Ohio Insurance Industry Works with Higher Ed to Ensure a Future Workforce

Monday, June 3, 2013

When a disaster strikes – a car accident, a fire, or damage from a powerful storm - one of the first places Ohioans call to start picking up the pieces is their insurance company.

Now, Ohio’s insurance industry is looking to fend off a disaster of its own – an unprecedented shortage of qualified workers to replace its high number of retirees over the next five years. Industry leaders from 13 Ohio insurance companies formed the Insurance Industry Resource Council (IIRC) and recently launched the Insuring Ohio Futures campaign, which is spreading the message that a bright future awaits job seekers in the insurance industry.

And who will prepare these future workers? Ohio colleges and universities.

 

Bridging the Gap

With more than 250 companies and 100,000 employees, Ohio is currently the seventh largest insurance state in the nation. However, most of its workforce comes from the baby boomer generation, which is rapidly reaching retirement age. A recent study by the Center for Workforce Development at Columbus State Community College states that by 2018, Ohio’s insurance industry will need an additional 17,000 new employees just to maintain its current staffing levels.

“Baby boomers formed the foundation for our industry’s success,” said John Bishop, Chairman and CEO of The Motorists Insurance Group and co-chair of the IIRC. “Today we need to solidify those gains by giving a new generation the skills needed for this industry to thrive in the future.”

The impending shortage of qualified workers is not just a local phenomenon – the insurance industry is feeling the same demographic pressure on a national level. Therefore, the solution to Ohio’s shortage of workers will have to be homegrown.

As Brent Maurer, Vice President at Paul Werth Associates and coordinator of the Insuring Ohio Futures campaign, notes, “The long term solution to the Ohio insurance talent gap requires recruiting and training the next generation of industry professionals and therefore the solution is not a matter of simply poaching workers from another state.”

 

Higher Ed to the Rescue

Ohio’s higher education institutions have already begun to address the shortage. Until recently, none of the state’s 14 public universities or 23 community colleges offered an insurance-specific degree program. But that’s beginning to change.

Earlier this year, Kent State University created a Bachelor of Insurance Studies degree program, joining programs at Clark State Community College and The Ohio State University’s Fisher College of Business that offer students an option to specialize in an insurance-related field.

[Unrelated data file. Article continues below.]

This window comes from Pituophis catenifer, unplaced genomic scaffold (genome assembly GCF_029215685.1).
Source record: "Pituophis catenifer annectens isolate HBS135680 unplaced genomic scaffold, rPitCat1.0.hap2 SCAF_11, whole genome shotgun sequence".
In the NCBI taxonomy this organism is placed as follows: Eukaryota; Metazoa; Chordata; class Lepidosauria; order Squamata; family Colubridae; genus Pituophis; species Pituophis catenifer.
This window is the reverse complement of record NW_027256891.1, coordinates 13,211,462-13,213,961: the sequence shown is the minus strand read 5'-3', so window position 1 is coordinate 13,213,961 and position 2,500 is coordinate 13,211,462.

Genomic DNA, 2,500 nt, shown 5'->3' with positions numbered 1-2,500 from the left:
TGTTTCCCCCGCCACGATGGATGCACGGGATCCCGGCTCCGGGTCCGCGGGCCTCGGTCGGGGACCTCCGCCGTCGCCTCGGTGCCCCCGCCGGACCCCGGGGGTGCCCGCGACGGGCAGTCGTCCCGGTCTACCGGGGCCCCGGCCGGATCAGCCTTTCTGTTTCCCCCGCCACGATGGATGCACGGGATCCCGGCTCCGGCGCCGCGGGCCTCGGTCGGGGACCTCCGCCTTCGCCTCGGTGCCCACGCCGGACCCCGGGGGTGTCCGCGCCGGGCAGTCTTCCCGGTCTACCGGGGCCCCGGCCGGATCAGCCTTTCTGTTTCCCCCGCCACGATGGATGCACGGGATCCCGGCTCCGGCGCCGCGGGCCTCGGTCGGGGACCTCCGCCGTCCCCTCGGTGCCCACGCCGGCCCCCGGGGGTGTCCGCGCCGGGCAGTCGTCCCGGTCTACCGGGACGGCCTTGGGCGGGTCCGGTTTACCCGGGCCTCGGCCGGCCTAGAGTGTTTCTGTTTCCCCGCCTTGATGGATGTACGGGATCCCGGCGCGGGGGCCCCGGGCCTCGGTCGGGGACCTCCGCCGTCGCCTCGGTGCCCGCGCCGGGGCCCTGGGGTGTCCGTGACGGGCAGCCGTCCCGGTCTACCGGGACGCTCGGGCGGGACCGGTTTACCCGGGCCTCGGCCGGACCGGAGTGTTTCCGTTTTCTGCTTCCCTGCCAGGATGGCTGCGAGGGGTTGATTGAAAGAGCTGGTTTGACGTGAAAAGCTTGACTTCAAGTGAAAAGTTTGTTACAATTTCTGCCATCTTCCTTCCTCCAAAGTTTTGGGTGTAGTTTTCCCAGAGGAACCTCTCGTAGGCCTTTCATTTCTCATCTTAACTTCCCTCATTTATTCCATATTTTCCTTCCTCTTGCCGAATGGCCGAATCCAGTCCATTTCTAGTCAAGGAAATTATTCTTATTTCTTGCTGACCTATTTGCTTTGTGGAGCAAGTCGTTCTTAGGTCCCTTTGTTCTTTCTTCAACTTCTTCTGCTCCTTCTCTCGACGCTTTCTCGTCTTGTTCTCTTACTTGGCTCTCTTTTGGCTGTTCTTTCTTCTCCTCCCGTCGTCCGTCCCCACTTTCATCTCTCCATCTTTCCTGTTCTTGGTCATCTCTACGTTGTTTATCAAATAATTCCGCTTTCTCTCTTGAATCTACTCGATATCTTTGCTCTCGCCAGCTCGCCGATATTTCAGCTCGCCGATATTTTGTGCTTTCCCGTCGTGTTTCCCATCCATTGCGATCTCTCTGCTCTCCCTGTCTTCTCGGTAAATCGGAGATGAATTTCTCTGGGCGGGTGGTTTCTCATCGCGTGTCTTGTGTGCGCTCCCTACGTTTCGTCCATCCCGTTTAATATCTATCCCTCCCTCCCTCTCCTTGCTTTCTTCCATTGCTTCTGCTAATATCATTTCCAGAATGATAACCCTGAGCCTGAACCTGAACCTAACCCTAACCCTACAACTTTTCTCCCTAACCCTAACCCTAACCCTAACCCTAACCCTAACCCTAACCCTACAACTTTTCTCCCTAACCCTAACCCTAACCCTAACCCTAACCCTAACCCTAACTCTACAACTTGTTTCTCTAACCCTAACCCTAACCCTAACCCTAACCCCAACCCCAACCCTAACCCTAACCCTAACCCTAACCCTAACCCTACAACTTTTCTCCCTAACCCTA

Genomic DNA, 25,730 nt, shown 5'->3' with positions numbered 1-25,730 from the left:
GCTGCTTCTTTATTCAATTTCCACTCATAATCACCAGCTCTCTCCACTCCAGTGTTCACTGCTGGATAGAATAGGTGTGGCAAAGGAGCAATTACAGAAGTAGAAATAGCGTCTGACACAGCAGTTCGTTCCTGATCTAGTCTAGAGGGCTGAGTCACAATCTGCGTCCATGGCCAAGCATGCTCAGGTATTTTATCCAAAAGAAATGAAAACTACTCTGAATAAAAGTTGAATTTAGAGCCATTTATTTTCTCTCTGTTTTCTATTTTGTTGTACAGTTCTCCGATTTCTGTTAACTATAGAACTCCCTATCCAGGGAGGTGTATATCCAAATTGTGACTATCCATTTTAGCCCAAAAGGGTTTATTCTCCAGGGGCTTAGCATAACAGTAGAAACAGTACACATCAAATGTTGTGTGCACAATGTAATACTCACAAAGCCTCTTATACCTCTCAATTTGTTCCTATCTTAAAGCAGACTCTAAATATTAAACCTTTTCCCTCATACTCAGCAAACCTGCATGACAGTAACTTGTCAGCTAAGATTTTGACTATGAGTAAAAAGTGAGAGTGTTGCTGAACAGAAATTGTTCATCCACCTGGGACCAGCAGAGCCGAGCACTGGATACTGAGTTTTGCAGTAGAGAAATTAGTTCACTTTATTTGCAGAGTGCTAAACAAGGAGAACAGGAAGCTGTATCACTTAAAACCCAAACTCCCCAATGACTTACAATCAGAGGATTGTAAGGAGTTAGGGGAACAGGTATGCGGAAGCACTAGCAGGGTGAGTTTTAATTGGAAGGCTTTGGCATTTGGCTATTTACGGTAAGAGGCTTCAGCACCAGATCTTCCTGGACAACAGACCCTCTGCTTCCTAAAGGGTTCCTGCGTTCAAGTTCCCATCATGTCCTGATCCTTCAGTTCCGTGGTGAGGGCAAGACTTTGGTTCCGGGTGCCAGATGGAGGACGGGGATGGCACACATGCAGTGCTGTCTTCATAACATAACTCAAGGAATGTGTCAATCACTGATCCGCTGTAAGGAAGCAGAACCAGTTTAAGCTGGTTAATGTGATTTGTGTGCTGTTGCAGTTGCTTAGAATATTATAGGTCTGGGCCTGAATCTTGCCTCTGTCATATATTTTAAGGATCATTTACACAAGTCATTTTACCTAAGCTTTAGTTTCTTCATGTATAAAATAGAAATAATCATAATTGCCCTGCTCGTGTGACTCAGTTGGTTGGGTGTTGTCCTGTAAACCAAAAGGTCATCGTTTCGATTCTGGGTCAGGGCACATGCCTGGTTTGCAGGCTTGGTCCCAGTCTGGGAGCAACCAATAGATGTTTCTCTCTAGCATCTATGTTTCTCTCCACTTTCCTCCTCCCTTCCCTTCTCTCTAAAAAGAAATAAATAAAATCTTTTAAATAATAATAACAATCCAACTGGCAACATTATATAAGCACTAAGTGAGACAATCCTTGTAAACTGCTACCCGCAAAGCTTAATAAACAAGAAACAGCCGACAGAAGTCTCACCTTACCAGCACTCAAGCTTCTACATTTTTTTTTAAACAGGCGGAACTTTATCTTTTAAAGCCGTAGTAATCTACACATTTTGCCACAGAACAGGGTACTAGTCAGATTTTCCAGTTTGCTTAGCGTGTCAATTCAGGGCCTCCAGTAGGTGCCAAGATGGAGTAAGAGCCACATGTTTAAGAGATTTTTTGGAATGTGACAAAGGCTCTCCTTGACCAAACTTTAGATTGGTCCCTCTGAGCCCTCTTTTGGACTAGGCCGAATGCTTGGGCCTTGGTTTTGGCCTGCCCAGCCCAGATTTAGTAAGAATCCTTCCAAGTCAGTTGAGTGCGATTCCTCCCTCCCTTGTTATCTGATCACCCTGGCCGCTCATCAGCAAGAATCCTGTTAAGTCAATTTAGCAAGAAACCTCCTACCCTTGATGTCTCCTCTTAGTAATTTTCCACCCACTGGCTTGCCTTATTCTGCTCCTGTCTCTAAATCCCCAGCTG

“Colleges and universities have a critical role in closing the insurance sector’s talent gap,” said Carol Blaine, who helped launch the insurance program at Kent State. Blaine, who arrived at Kent State following a career at Nationwide Insurance, sees Ohio’s education pipeline as a key component of a thriving insurance industry. “The industry is working closely with higher education to develop the next generation of insurance professionals and ensure that graduates meet the needs of the insurance companies around Ohio.”

More schools are getting in on the action. Franklin University in Columbus recently unveiled a Bachelor’s degree in Risk Management & Insurance. Across town, Columbus State Community College is launching an insurance-related certificate program. Several other Ohio universities and community colleges are planning their own insurance-related degree and certificate programs, while 13 Ohio universities already offer programs for actuarial sciences (for a complete list, visit the InsuranceCareers.org website.)

 

The Future Looks Bright

The Insuring Ohio Futures campaign is not only spreading the word about the abundance of job openings in insurance, but also the sheer variety of skills that are needed – everything from math and sales to marketing and IT. The campaign is targeting three primary audiences: high school/college students, career-changers, and military veterans.

Kent State’s Senior Vice President for Academic Affairs and Provost Todd Diacon notes, “Ohio high school and college graduates represent the best chance for filling the 17,000 insurance job openings expected in Ohio by the end of the decade. Thousands of graduates enter the workforce each year, and those with insurance-related degrees have a near 100 percent placement rate.”

Visitors to the InsuringOhioFutures.org website can explore the various types of jobs available and connect directly with industry experts through the “Ask a Pro” feature. The site also allows visitors to take a quick survey that matches their personal skills and interests to potential insurance career paths.

Openings in the insurance sector should appeal to anyone looking for a career that’s both stable and well-paying – in Ohio, the average salary is more than $50,000 annually.

 

The Industry's "Cool Factor"

The campaign also hopes to address the biggest stigma about the insurance industry, that it’s somewhat lacking in, well… “cool” factor.

Maurer insists this is not the case. “Let me put it to you this way – when that tornado tore through Oklahoma, aside from first responders and National Guard, the next group of people to go in there were insurance reps. If you want to work in an industry that really makes a difference and helps people begin to put their lives back together after a personal or a natural disaster, insurance is a great career to get into.”

For more information, visit the InsuringOhioFutures.org website.

Also, see OhioHigherEd’s Industry Spotlight page for information on schools offering insurance-related degrees and programs.